Other Voices, Too (A Trip Back to Bountiful)
Nanci Griffith has provided yeoman's service to the culture at large with her 15th album, Other Voices, Too (A Trip Back to Bountiful) -- a followup to Other Voices, Other Rooms (1993) -- by tastefully selecting 19 more obscure songs by some of America's best country and folk songwriters. She then climbs down from the attic with another collection of master singers to back her up. The appearances of veterans such as John Prine, Steve Earle, and Emmylou Harris, and MIAs such as Sonny Curtis and Odetta make for a single CD that runs for 72 minutes and never gets dull.
The first few songs have Griffith singing the lead vocal by herself. Stephen Foster's "Hard Times Come Again No More" fits just right with Griffith's voice, alternating between playfulness and solemnity, backed by an Irish combination of accordion, fiddle, flute, and pennywhistle. But Griffith has her limits. While John Grimaudo and Saylor White's slow, syncopated ballad "Dress of Laces" is lush with piano, a string quartet, and Lyle Lovett's harmony vocals, smoothness transforms into a blunt edge when the girl in the song shoots her mother's boyfriend. Griffith -- with her warmth and her honeyed and humorous voice -- isn't always the right one to tell you that we all have to die someday.
Fortunately other voices take the helm as the album moves along -- weird, low-down-and-dirty voices. Ian Tyson leads off in Tom Russell's "Canadian Whiskey," bringing his weathered tenor baritone to bear appropriately on such cowboy sentiments as "Her eyes were the color of Canadian whiskey/ Pure blended whiskey/So light brown and fine." And probably not a lot of Griffith fans who listen to her version of "He Was a Friend of Mine" would otherwise hear songwriter Dave Van Ronk's strained, muted way of howling everything that comes out of his mouth. A minor highlight in Tom Rush's raucous "Wasn't That a Mighty Storm" and Woody Guthrie's "Deportee" is when Odetta emerges from the backup chorus for her solos -- quavering, exotic, insistent.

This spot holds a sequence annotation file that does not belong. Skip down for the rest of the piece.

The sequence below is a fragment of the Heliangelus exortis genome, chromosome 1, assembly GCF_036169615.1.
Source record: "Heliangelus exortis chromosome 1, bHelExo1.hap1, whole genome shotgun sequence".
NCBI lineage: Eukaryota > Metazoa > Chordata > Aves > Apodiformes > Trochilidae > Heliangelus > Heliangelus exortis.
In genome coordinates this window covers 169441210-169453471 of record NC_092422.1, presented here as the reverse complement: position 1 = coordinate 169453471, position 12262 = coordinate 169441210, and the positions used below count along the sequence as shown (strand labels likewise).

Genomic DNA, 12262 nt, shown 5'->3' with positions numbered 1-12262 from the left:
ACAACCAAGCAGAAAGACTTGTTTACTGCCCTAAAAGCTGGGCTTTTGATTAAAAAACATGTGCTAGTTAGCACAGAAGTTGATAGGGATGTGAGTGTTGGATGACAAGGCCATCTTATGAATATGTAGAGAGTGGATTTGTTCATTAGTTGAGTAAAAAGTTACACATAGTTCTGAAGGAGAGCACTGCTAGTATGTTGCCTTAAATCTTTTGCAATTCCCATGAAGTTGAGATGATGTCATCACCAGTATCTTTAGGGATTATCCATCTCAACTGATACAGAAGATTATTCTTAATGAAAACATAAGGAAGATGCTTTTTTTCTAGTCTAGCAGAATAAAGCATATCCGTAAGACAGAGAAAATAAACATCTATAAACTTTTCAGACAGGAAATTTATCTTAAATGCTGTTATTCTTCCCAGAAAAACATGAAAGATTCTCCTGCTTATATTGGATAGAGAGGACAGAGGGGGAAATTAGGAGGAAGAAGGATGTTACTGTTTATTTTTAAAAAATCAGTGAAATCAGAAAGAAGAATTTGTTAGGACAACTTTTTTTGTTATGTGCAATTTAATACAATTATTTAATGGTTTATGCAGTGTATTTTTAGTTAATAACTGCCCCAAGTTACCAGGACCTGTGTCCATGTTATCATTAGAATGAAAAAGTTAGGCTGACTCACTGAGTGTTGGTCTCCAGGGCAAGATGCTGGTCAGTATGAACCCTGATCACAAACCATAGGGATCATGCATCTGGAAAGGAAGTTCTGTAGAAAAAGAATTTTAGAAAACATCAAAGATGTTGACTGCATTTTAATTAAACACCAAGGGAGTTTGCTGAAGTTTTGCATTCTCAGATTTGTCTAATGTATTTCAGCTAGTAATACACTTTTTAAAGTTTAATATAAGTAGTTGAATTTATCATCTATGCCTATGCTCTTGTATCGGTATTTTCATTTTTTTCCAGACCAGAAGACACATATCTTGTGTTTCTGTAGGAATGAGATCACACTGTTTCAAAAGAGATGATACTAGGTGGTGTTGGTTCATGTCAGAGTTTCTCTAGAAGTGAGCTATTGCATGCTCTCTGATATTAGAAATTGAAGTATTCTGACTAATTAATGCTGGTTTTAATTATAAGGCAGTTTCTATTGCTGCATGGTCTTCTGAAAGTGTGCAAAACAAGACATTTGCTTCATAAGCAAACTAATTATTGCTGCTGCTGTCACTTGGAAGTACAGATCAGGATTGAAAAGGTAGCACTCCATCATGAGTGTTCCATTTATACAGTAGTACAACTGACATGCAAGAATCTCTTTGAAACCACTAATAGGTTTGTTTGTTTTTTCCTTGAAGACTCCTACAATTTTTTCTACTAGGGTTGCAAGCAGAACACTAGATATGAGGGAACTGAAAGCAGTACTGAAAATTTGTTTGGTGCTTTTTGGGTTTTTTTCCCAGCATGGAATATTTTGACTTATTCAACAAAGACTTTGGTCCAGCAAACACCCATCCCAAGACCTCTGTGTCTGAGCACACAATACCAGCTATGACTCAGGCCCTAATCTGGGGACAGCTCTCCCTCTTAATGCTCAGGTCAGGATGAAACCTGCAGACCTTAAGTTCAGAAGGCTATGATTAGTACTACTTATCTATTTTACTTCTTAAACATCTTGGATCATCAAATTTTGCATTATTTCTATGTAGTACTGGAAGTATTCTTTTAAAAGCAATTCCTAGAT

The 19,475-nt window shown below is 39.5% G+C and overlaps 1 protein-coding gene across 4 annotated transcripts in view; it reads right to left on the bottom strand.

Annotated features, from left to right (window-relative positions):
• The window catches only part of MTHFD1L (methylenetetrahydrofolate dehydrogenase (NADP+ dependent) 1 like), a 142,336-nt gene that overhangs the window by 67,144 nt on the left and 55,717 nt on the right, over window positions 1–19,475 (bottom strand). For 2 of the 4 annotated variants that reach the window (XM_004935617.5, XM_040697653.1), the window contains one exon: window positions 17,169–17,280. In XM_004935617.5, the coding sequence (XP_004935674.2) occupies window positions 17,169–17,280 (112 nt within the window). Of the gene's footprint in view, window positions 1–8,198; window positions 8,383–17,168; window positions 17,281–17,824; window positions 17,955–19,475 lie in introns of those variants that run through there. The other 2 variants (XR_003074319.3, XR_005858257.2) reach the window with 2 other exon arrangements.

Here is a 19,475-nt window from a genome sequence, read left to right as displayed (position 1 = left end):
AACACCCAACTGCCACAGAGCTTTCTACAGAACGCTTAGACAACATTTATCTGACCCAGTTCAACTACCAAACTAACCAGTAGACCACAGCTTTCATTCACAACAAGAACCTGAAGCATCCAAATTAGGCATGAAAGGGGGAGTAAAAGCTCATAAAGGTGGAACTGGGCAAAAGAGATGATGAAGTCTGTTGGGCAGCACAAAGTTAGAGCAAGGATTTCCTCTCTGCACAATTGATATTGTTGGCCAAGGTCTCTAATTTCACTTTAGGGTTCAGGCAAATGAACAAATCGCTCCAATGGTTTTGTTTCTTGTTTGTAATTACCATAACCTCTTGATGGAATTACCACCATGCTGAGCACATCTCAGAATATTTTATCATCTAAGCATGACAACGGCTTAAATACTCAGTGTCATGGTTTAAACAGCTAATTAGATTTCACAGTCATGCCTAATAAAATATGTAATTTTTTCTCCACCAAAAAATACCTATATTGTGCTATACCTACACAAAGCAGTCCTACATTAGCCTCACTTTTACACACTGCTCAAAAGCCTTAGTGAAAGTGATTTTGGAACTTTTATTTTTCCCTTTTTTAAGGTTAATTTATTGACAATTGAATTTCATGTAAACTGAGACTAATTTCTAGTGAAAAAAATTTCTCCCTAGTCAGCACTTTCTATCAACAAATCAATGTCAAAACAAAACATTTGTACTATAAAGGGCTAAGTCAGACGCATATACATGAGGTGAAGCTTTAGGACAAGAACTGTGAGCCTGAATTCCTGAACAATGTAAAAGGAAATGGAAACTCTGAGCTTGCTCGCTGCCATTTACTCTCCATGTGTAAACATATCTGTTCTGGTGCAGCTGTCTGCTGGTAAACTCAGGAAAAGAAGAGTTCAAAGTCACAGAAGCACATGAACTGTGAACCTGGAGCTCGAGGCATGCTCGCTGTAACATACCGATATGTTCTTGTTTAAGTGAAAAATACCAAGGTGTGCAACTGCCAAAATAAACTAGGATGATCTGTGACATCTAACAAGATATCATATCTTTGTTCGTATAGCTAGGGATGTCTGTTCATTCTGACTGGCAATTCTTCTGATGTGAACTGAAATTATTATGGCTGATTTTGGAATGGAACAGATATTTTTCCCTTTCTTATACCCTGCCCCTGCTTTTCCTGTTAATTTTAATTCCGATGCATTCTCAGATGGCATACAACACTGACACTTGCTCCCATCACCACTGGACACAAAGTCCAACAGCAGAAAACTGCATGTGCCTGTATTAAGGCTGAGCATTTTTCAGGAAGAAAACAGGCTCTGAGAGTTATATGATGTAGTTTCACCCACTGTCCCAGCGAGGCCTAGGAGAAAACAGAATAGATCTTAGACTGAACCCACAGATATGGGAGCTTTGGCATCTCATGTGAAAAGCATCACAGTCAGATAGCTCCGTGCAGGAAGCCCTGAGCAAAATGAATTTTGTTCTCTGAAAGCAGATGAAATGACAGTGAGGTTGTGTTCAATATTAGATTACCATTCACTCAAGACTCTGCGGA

The last song, Pete Seeger and Lee Hayes' "If I Had a Hammer," is a reminder that most of the album's songs either come from or point to the folk revival of the '50s and '60s. The song also indicates that Griffith could be the late-'90s version of the Weavers. Like them she maintains the songs' integrity, even if she does smooth out the ruffles so they'll sound good for polite company.
-- Barry Lank
Sketches For My Sweetheart the Drunk
It was Jeff Buckley's angelic tenor voice that distinguished his first studio album, 1994's Grace, and drew attention to his lilting, meditative songs. But he didn't live long enough to complete a second full-length album. When Buckley, the son of '60s troubadour Tim Buckley, drowned on May 29, 1997, at age 30, he left behind tapes scattered from Memphis to New York, filled with completed songs and fragmented musical passages. The tapes became Sketches For My Sweetheart the Drunk, a posthumous release of Buckley's unfinished work and a glint of his long-awaited second album. More important than being a followup album, it's a reflection of Buckley's uninhibited muse at work.
Under the guidance of Buckley's mother, Mary Guibert, and former Soundgarden singer Chris Cornell, Sketches For My Sweetheart the Drunk was pieced together primarily from studio demos produced by TV's Tom Verlaine in New York City and Memphis. Also included in the two-CD set are five four-track recordings made by Buckley days before his death.
The breadth of this collection is overwhelming at first listen; loose four-track ideas are followed by immaculately packaged studio cuts, and the songwriting styles vary from Stooges-esque hormonal testaments ("Your Flesh Is So Nice" and "Yard of Blonde Girls") to stark guitar and vocals ("Jewel Box" and "Satisfied Mind").